We might be able to help you out with this!
As always, our lovely psychology resource Quel has a few posts that might be of use:
Here are a few more great resources from around the web:
And here are two Tumblrs of people with Asperger’s who also blog about it:
It’s always good to talk to actual people when it comes to getting autism spectrum disorders right. I recommend that you do lots of research, come up with some solid interview questions, and sit down for a chat with someone who actually has Asperger’s.
Even so, you might not get the character perfectly right on the first go. You’ll need to edit your work and revisit your character development to ensure that you’re doing your character justice, both in general and with respect to this syndrome. After all, writing the other is a learning process. You might think about getting a peer review of your story from a person with ASD, Asperger’s specifically, to get first-hand feedback on how you could improve.
Remember that there are real people with this real syndrome that you’re representing through your work. Make sure your writing is thoughtful and presents your character honestly without pity, condescension, or idealism.
Also keep in mind that everyone with Asperger’s is different. All the research in the world might give you an idea of what a cardboard cutout of a person with Asperger’s is like, but it is important to know that people are not their disorders or syndromes. People are individuals, like you, not stereotypes.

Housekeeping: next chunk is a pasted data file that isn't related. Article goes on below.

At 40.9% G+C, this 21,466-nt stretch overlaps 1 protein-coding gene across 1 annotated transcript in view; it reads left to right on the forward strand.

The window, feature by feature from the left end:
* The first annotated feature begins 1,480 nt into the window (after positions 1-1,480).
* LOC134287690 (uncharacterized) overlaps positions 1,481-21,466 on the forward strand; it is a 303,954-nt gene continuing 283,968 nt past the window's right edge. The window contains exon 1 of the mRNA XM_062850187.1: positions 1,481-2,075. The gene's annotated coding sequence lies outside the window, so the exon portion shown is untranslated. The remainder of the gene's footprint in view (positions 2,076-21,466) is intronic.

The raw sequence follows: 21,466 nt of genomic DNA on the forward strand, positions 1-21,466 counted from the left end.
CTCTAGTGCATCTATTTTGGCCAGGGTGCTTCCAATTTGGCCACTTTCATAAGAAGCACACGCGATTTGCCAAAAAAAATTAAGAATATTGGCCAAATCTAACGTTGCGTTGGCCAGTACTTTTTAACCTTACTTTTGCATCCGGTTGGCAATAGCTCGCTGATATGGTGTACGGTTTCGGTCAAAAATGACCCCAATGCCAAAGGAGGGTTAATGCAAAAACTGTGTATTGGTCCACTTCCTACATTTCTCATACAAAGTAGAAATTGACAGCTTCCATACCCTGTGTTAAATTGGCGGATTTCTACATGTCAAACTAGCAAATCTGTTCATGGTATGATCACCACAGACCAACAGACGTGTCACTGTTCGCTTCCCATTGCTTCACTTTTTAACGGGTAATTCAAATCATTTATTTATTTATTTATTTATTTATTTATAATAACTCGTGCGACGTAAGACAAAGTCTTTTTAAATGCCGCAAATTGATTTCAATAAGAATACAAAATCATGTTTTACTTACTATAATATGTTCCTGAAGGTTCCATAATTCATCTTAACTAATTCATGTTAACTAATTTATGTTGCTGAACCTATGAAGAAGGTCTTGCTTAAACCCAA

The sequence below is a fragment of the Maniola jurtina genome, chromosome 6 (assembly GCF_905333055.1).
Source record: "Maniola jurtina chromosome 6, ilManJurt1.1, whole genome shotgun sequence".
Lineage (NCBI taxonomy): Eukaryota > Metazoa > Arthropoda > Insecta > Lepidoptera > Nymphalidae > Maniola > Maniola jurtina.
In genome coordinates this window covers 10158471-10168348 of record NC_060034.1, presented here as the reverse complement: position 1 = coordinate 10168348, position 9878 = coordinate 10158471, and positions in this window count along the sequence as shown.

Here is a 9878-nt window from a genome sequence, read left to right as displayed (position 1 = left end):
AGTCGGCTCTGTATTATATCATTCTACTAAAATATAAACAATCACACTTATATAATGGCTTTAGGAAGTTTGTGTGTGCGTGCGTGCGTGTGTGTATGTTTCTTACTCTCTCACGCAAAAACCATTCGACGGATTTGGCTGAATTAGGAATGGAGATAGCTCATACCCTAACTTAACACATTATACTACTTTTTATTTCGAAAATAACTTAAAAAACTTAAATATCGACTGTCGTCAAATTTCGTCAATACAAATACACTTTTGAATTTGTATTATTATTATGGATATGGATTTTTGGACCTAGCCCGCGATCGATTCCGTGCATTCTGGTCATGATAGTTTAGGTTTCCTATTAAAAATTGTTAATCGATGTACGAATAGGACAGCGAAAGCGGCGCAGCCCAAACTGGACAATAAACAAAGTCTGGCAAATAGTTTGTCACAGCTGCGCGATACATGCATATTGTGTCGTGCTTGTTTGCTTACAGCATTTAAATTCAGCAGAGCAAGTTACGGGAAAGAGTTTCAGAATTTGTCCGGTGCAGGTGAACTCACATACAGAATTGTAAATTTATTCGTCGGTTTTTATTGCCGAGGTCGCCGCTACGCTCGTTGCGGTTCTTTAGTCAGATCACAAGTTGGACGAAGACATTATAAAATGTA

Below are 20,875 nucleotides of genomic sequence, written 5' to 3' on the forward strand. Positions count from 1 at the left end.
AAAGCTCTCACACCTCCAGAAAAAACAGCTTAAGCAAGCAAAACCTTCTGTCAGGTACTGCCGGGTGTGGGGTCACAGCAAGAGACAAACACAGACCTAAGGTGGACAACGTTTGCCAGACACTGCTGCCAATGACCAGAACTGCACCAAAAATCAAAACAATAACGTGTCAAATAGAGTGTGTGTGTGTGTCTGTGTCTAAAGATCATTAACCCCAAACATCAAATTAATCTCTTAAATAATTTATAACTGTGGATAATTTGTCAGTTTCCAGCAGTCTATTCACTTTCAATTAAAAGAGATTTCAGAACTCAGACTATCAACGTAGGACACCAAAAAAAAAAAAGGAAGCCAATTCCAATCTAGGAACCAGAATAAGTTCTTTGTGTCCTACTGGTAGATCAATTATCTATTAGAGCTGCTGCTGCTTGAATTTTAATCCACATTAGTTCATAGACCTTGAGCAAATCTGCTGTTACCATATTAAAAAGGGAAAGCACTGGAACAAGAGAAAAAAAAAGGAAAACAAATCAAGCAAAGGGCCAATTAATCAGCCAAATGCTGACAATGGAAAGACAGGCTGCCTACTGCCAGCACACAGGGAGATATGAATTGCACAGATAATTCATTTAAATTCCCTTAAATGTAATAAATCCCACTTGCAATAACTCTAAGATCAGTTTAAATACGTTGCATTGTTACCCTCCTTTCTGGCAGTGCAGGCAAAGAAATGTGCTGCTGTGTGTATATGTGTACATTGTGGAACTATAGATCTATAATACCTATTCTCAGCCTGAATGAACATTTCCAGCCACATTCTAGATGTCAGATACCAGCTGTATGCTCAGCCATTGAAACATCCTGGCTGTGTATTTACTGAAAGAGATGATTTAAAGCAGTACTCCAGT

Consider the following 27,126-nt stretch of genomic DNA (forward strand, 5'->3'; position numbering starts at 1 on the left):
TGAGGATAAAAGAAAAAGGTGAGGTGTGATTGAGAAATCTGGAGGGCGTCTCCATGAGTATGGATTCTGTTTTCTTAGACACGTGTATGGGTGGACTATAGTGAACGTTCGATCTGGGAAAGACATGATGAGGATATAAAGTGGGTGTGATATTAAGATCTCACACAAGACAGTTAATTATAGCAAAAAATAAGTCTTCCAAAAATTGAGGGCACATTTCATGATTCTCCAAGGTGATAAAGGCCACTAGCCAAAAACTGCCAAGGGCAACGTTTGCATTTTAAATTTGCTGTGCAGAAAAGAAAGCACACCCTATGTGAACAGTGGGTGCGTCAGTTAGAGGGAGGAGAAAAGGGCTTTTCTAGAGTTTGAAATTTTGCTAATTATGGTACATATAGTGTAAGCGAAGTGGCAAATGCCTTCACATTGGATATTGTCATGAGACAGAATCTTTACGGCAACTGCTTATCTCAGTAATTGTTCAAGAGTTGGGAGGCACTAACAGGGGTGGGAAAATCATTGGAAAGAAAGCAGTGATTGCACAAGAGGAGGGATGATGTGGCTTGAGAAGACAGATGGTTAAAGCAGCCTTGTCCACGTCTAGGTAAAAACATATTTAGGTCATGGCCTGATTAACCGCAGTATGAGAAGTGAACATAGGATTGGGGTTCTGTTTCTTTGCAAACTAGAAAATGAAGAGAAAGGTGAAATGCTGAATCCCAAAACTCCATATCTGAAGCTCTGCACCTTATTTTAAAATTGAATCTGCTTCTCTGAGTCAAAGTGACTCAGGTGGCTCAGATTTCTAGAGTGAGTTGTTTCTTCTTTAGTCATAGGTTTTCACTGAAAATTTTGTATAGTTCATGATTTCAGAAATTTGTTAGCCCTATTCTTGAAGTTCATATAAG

I’m sure we’re missing out on a few great resources in the list above. If anyone would like to suggest a resource for this post, please submit it here.
- Anonymous asked: To the anon asking about Aspergers. As someone on the spectrum, I have to stress to please not just make them into a walking stereotype. Everyone is affected by Autism and Aspergers in different ways (and also, you need to forget the ‘low functioning - high functioning’ crap that is used by NTs to silence people on the spectrum) but all I ever see is this ‘eternal child/autistic angel’ person who is incapable of being a person, because as writeworld said, we are all people, and we are different.
- purpleapple317 submitted: I’m an aspie. I also on occasion blog about it in the form of personal posts or even rants. I have a few articles on my asperger’s tag. and could recommend a few more. But two things i would keep very much in mind are that not two aspies are the same, so doing a lot of research in “specialized” or psychology websites is going to paint a stiff and not always accurate picture; also men and women experience autism in extremely different ways, so be mindful of that when doing research. Oh, and please keep away from Autism Speaks (they do speak a lot, but most is out of their conceited righteous behinds).
- anti-productive-day submitted: For the Asperger’s syndrome post, the book Look Me in the Eye is a great source. It was written by a guy with Asperger’s syndrome. It’s really interesting how he perceives things and what causes him to act in certain ways. My psychology class is currently evaluating it.
And if you have been diagnosed with Asperger syndrome and you’d be interested in becoming a resource for writers, please reply to this post. We would like to add your url to this post so that writers may contact you directly with their questions. Thank you!
Below is a list of people who have been diagnosed with BPD and who have volunteered as resources for writers. Please be respectful.
(Hopefully more will come forward in the fullness of time.)
Thank you for your question, anon!
Anonymous asked: Hello! I’m roleplaying a character who has Borderline Personality Disorder because of mental (and somewhat physical) abuse from his father in his childhood. I’ve done a bunch of research about BPD, but it doesn’t seem to be clicking on how to write it correctly. Any tips? Thanks!
WriteWorld is not a psychology blog. Fortunately for us, we have Quel, a friend and goldmine of information on mental disorders and psychology. Quel has graciously agreed to share some information on this topic with us, so everyone gather ‘round!